Here at PDA Law, we provide couples with legal advice regarding civil partnerships, whether you want to enter a partnership or legally end one.
What is a Civil Partnership?
Although same-sex couples were given the right to marry in 2013, some couples may still choose to enter a civil partnership with their partner. The Civil Partnership Act 2004 allows same-sex partners to have their relationship legally recognised through the registration of a civil partnership.
What is the difference between a Civil Partnership and Marriage?
Before same-sex couples were given the right to marry, the only way for them to receive legal recognition of a relationship was through a civil partnership. There is very little difference in the rights given to married couples and those in a civil partnership.The main difference between the two is that religious institutions are not permitted to perform civil partnerships, but are permitted to perform marriages.
Before entering a civil partnership, you have the right to draw up a pre-partnership agreement (the equivalent of a prenuptial agreement). Having a pre-partnership agreement means you can protect your assets in the event that you and your partner end the relationship. This agreement should be fair for both parties and cover details such as finances, property, debt and custody of children.
For help drawing up a pre-partnership agreement, get in touch with us today. Call 01244 373 373.
The Civil Partnership Registration Process
To register for a civil partnership, both partners must have lived in England or Wales for a week or more. The couple will then need to provide at least 15 days’ notice, stating that they desire to enter a civil partnership. This notice must outline the time, date and location of the intended registration. A civil partnership registration can be held at any licensed location, excluding religious premises.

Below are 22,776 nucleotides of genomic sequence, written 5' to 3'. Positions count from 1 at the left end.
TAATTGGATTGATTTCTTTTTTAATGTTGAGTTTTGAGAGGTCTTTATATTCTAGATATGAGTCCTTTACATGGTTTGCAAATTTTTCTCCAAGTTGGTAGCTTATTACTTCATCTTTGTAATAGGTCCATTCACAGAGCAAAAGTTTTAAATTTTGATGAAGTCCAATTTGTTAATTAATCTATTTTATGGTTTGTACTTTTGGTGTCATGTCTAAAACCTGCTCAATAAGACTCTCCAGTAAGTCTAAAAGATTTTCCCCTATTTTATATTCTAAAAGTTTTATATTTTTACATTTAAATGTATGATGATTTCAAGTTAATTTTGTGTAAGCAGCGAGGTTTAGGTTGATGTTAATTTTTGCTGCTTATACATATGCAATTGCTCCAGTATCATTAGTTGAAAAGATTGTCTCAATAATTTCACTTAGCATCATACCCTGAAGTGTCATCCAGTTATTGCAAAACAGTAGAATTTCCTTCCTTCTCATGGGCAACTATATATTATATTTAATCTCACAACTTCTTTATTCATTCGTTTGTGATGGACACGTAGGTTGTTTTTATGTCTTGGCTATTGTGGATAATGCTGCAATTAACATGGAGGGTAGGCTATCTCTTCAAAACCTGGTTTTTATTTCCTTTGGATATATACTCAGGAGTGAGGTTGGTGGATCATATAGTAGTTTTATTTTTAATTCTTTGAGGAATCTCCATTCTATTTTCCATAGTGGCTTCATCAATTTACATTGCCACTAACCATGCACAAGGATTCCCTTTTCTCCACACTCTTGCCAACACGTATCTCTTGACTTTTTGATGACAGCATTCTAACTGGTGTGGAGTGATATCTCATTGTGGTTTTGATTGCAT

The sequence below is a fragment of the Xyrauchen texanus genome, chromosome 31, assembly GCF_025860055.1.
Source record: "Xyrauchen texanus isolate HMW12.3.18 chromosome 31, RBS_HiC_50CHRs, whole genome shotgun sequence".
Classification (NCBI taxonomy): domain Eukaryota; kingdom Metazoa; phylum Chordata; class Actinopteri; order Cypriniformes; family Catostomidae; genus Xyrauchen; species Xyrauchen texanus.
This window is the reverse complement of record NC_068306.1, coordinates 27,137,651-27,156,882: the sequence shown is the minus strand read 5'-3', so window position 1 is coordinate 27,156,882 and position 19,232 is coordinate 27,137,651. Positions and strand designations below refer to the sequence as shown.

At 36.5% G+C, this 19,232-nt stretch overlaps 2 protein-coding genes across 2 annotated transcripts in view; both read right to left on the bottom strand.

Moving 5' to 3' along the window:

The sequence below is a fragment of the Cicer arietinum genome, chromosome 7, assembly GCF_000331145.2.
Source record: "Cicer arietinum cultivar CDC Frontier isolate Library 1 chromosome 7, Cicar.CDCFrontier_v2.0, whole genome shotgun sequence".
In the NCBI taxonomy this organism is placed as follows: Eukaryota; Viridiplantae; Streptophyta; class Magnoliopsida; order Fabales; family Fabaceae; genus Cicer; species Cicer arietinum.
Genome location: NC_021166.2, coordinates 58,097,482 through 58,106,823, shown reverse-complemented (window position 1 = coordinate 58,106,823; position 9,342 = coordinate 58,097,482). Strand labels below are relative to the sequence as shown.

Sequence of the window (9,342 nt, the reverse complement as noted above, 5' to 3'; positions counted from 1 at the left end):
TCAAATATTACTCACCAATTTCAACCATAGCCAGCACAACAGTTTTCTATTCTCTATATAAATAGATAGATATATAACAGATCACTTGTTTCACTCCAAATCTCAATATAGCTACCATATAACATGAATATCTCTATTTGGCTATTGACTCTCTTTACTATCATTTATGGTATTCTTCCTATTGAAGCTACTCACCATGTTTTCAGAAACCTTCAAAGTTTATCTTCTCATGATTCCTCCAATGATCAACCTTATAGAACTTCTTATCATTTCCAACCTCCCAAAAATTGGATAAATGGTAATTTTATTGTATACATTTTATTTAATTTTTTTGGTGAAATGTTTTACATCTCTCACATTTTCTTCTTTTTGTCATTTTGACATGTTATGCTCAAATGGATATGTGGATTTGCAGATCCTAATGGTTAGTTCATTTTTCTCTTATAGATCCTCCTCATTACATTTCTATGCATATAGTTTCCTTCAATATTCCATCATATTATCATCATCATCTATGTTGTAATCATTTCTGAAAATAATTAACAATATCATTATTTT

The signing of the civil partnership registration should be carried out in front of a licensed registrar and two witnesses.
Your legal rights in a Civil Partnership
Once a couple has entered into a civil partnership, both parties gain new legal rights that can aid them in the event of a partner’s death or the dissolution of the partnership.
If one partner dies, the Civil Partnership Act will give the surviving partner legal rights to the deceased partner’s estate.
In the event of a dissolution, both parties will have rights in relation to splitting finances and the custody of children, which should be negotiated if there is no pre-partnership agreement.
Civil Partnership Dissolution
To end a civil partnership, a couple will need to file a dissolution order, the equivalent of filling for a divorce. In order to dissolve a civil partnership, it must be proven that the relationship has broken down irretrievably for one or more of the following reasons:
- Unreasonable behaviour
- Desertion for two or more years
- Separation for two years (with a mutual consent to dissolve the partnership)
- Separation for five years (no mutual consent required)
Why do I need a Solicitor?
The process of civil partnership dissolution or pre-partnership agreements can be long and complicated. PDA Law aims to make this process as stress-free for you as possible by guiding you through the process step-by-step.
Contact Us Today
If you need advice regarding your rights as part of a civil partnership, our specialist solicitors are here to help. Call PDA Law for a no obligation consultation on 01244 373 373.